map/filter/reduce/lambda opinions and background unscientific mini-survey

Donn Cave donn at drizzle.com
Sat Jul 2 07:06:19 CEST 2005


Quoth Tom Anderson <twic at urchin.earth.li>:
...
| I disagree strongly with Guido's proposals, and i am not an ex-Lisp, 
| -Scheme or -any-other-functional-language programmer; my only other real 
| language is Java. I wonder if i'm an outlier.
|
| So, if you're a pythonista who loves map and lambda, and disagrees with 
| Guido, what's your background? Functional or not?

Dysfunctional, I reckon.

I think I disagree with the question more than the answer.

First, map and lambda are two different things, and it's reasonable
to approve of one and abhor the other.  Especially if you have a
background in a functional language where lambda works like it should.
On the other hand, the list comprehension gimmick that replaces some
of the "higher order functions" is borrowed from Haskell, as you probably
know, so it isn't exactly alien to functional programming.  Prelude.hs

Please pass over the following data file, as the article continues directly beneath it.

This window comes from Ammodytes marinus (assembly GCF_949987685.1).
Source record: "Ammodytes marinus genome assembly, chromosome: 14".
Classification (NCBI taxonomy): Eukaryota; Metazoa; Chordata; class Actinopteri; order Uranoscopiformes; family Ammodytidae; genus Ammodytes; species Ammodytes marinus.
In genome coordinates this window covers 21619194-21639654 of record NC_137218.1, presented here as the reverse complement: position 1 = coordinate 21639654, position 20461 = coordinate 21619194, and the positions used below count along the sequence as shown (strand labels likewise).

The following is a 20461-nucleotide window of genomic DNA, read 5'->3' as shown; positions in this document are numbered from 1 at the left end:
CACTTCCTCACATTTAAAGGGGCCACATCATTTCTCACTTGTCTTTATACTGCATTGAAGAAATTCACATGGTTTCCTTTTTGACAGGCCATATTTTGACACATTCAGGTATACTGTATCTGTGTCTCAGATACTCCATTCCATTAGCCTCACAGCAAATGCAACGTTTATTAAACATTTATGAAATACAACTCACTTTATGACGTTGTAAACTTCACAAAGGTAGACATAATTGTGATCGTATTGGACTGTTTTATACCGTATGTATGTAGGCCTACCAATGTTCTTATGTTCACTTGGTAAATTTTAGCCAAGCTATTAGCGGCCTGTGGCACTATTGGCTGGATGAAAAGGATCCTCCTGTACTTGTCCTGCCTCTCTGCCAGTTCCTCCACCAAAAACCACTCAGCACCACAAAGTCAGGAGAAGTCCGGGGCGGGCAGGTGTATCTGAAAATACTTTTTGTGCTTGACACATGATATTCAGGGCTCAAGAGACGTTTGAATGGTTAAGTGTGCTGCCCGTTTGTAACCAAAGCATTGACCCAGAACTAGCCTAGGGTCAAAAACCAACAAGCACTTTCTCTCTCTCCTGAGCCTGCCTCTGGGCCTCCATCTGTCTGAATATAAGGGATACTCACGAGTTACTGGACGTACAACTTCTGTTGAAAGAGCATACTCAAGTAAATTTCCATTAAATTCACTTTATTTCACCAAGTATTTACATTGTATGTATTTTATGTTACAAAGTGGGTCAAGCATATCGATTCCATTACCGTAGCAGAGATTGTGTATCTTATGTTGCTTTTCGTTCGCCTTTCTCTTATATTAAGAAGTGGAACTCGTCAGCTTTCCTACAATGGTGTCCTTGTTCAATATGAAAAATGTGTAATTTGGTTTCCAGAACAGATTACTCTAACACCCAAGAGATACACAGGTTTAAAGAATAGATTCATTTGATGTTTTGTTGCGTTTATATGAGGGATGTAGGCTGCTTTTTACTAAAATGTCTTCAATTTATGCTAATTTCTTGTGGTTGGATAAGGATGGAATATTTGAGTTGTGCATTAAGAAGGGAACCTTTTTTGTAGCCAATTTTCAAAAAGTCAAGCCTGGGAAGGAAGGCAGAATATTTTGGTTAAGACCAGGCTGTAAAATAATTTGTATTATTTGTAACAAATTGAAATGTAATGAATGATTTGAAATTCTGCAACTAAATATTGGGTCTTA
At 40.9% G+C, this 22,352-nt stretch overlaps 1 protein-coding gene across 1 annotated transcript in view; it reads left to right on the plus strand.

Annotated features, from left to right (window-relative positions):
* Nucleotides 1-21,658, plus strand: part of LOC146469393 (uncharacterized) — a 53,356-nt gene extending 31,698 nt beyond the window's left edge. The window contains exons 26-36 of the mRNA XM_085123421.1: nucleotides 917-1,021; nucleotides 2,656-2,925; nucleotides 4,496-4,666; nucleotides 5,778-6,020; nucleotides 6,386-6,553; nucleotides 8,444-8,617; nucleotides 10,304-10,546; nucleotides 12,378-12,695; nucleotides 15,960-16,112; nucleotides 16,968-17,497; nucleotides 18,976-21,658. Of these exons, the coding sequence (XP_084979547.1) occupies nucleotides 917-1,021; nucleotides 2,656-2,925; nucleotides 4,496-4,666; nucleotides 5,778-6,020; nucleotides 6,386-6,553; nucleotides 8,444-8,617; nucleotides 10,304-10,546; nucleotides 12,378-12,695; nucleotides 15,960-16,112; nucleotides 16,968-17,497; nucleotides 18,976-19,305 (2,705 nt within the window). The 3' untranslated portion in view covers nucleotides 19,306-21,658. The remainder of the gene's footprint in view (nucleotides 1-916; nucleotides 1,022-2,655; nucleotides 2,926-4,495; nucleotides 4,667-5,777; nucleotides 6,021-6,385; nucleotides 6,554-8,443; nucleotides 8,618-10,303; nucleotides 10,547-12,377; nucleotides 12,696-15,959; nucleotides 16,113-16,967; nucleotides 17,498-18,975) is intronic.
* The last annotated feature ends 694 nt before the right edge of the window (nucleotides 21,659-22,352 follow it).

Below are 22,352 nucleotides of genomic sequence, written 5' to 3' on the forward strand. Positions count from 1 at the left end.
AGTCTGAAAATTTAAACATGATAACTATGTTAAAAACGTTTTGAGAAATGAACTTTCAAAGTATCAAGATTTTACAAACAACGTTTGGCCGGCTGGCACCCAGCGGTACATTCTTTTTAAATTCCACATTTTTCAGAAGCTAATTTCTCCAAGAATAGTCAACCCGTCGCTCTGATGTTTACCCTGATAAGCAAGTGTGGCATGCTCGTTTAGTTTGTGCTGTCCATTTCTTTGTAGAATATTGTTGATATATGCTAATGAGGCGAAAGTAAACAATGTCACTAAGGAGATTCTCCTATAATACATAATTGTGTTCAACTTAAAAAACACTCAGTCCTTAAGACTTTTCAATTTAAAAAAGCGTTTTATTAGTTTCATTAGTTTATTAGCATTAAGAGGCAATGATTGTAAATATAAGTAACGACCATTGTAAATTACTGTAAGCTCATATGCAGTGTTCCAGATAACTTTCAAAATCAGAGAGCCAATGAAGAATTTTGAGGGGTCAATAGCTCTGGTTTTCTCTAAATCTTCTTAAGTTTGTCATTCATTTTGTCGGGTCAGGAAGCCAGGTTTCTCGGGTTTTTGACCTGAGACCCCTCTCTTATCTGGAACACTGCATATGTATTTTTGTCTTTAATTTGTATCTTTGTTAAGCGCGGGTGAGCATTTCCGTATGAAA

defines map:  map f xs = [ f x | x <- xs ]

Secondly, if there's anything I detest about the Python development
model, it is the tendency to focus on gimmicks.  For 2.X, elimination
of these features would be an atrocity, a gratuitous change that would
break programs - but I don't think anyone who counts has seriously
proposed to do that.  With 3.X, we are talking about a different language.
May not ever even get off the ground, but if it does, it's supposed to
be distinctly different, and we need to know a lot more about it before
we can reasonably worry about trivial details like whether map is going
to be there.

I personally think real FP is seriously hot stuff, but I think Python
is a lousy way to do it, with or without map.  I suppose there's a
remote possibility that 3.X will change all that.  Or more likely,
there will by then be a really attractive FP language, maybe out
of the "links" initiative by Wadler et al.

	Donn Cave, donn at drizzle.com



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